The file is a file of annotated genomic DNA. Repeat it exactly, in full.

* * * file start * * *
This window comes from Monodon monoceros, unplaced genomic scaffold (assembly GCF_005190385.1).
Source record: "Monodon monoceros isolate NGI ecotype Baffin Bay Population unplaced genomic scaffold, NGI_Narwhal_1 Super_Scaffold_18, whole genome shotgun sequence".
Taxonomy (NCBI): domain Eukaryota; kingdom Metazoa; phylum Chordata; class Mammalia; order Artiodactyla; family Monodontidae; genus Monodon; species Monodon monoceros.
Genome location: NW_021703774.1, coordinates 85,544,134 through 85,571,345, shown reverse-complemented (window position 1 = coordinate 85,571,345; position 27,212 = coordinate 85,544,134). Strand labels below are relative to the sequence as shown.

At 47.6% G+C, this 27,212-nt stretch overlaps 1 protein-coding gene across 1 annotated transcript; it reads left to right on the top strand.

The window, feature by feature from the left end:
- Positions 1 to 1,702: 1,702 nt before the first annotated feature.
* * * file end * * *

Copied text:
This window comes from Monodon monoceros, unplaced genomic scaffold (assembly GCF_005190385.1).
Source record: "Monodon monoceros isolate NGI ecotype Baffin Bay Population unplaced genomic scaffold, NGI_Narwhal_1 Super_Scaffold_18, whole genome shotgun sequence".
Taxonomy (NCBI): domain Eukaryota; kingdom Metazoa; phylum Chordata; class Mammalia; order Artiodactyla; family Monodontidae; genus Monodon; species Monodon monoceros.
Genome location: NW_021703774.1, coordinates 85,544,134 through 85,571,345, shown reverse-complemented (window position 1 = coordinate 85,571,345; position 27,212 = coordinate 85,544,134). Strand labels below are relative to the sequence as shown.

At 47.6% G+C, this 27,212-nt stretch overlaps 1 protein-coding gene across 1 annotated transcript; it reads left to right on the top strand.

The window, feature by feature from the left end:
- Positions 1 to 1,702: 1,702 nt before the first annotated feature.